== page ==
"I can't see any hands going up. No one has a question for the speakers? I would really like you to ask some questions!"
No translation was needed for the brief awkward silence at the end of a multilingual debate in Edinburgh as the chairman opened up the discussion to the floor on the impact of Scottish independence on the future of the European Union.
But it was soon clear that the fast-approaching referendum in Scotland was fuelling young people's interest in languages and politics. The occasion, hosted by Heriot-Watt University last week, attracted more than 400 secondary school students from across the country.
The annual event was established to give translation students at Heriot-Watt a chance to practise their skills in a setting modelled on international parliamentary debates. But it also addresses concerns about the falling numbers of students in Scotland taking languages, which are not compulsory in the later years of secondary school. Between 2012 and 2013, uptake of Higher French fell by 10 per cent.
For language teachers, the debate is a useful way to show students what a career in translation and interpreting could be like, as well as stimulating discussion about topical issues.
Faced with the motion "This house believes that the fragmentation of existing member states could endanger the future of the EU", teenagers in the audience were well aware that they were about to exercise an unprecedented right after eligibility to vote in Scotland's national referendum was extended to 16- and 17-year-olds for the first time.
Rory Barraclough, 16, who is studying Higher French at James Gillespie's High in Edinburgh, raised the prospect of growing instability with the panel of experts.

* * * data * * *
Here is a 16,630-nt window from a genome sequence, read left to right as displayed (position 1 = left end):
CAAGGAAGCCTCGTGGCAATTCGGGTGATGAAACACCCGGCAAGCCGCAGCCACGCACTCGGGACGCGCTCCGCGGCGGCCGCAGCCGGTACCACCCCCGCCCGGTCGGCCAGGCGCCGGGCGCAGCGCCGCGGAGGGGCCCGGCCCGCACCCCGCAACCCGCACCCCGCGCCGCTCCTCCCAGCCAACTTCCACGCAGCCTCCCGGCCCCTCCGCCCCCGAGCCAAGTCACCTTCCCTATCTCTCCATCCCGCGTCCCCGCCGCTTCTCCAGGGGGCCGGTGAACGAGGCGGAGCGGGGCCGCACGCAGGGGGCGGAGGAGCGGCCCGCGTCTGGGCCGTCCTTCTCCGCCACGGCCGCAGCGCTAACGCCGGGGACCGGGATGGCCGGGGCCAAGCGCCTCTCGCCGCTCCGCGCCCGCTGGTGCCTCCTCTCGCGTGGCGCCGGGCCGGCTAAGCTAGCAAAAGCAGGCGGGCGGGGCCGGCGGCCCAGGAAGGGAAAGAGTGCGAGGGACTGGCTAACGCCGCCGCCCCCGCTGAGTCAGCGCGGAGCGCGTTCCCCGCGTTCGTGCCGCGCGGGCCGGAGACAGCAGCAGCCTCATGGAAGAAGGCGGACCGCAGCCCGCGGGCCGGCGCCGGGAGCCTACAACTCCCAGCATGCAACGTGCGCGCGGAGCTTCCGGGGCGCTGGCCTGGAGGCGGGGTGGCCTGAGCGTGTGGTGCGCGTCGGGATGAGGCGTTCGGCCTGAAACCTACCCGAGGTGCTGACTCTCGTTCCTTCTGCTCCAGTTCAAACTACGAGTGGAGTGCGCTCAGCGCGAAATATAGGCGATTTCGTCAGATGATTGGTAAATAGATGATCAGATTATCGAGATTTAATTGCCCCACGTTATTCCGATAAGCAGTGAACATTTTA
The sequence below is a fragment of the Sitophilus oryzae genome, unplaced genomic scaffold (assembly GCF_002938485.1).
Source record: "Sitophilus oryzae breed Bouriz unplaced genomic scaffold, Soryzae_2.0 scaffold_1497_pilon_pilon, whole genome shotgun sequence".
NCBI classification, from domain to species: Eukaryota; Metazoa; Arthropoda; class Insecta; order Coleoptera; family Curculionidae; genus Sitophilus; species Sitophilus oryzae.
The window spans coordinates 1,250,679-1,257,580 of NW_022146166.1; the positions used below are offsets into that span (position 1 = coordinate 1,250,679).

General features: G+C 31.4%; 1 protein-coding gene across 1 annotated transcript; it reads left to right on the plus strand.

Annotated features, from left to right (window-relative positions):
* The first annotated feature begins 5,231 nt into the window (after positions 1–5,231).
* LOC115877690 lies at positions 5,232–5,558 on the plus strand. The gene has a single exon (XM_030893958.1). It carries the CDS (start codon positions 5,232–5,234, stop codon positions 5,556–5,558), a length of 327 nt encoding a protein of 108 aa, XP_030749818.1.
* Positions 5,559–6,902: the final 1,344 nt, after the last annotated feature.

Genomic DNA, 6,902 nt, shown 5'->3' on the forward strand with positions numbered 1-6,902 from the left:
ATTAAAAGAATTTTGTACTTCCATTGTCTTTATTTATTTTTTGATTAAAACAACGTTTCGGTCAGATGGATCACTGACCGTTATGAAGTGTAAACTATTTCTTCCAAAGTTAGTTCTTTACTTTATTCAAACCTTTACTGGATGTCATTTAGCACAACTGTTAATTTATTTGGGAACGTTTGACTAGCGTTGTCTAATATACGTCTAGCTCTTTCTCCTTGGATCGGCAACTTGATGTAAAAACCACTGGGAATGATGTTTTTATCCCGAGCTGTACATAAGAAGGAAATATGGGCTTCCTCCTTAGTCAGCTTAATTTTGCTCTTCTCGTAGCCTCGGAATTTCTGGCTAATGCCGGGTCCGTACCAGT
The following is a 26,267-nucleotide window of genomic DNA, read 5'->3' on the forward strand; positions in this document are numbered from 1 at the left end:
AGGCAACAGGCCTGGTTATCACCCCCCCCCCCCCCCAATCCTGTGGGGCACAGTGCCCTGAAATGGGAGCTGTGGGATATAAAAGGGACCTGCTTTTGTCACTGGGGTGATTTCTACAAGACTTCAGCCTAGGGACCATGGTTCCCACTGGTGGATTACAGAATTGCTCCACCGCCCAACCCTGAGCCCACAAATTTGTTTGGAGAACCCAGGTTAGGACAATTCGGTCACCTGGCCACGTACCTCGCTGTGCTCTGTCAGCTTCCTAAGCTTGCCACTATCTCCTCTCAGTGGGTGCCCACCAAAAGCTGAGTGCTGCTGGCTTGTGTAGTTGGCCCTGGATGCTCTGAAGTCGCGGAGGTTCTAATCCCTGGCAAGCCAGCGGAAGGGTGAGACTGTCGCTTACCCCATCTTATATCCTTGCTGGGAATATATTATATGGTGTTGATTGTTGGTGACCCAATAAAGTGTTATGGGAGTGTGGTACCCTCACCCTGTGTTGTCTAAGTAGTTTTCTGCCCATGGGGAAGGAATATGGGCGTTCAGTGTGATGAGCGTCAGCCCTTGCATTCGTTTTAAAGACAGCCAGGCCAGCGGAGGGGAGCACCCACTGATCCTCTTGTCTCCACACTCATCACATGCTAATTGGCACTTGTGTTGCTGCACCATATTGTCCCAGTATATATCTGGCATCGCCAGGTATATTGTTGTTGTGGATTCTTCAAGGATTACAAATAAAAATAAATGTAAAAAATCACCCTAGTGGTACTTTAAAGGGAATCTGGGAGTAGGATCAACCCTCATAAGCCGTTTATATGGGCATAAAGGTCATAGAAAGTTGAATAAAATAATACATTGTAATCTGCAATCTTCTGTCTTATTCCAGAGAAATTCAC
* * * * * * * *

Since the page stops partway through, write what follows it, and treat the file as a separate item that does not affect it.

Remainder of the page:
He asked: "With fragmentation [of member states], some countries won't want to remain part of the EU.Would you agree that this may endanger not the future existence of the EU but the future power of the EU [to keep the peace]?"
He was answered in Chinese by Dr Richard Jin, co-director of the Confucius Institute for Scotland, who argued that breakaway nations would not want to leave the EU.
Translation students took turns to interpret what panel members had said into several languages, including French and Spanish, transmitted via headsets to everyone in the room.
Peter O'Connor, a former Heriot-Watt interpreting student who now teaches French and Spanish at James Gillespie's, said: "I was in one of those booths a few years ago, so I know the fear of `Is there going to be a really difficult word [to translate]'. For my students, seeing languages being used like this is quite awe-inspiring, and that's a very motivating thing.
"We do talk about the EU in Higher and Advanced Higher classes, and a lot of my students are very interested and concerned. I had a pupil in S1 come to talk to me recently about the referendum - and they can't even vote."
Talking afterwards, Rory said he would like to take Advanced French. "The thing I was most interested in was the effect of language on the debate," he added. "If I was a politician in the EU and I was trying to have a debate while someone was speaking in my ear [translating], I would be behind, even if it was only by a few seconds, which must slow down the debate."
And the result? A clear majority believed that independence for Scotland - or for Catalonia from Spain - could threaten the EU's future, with 61 per cent supporting the motion initially, rising to 68 per cent by the end of the debate.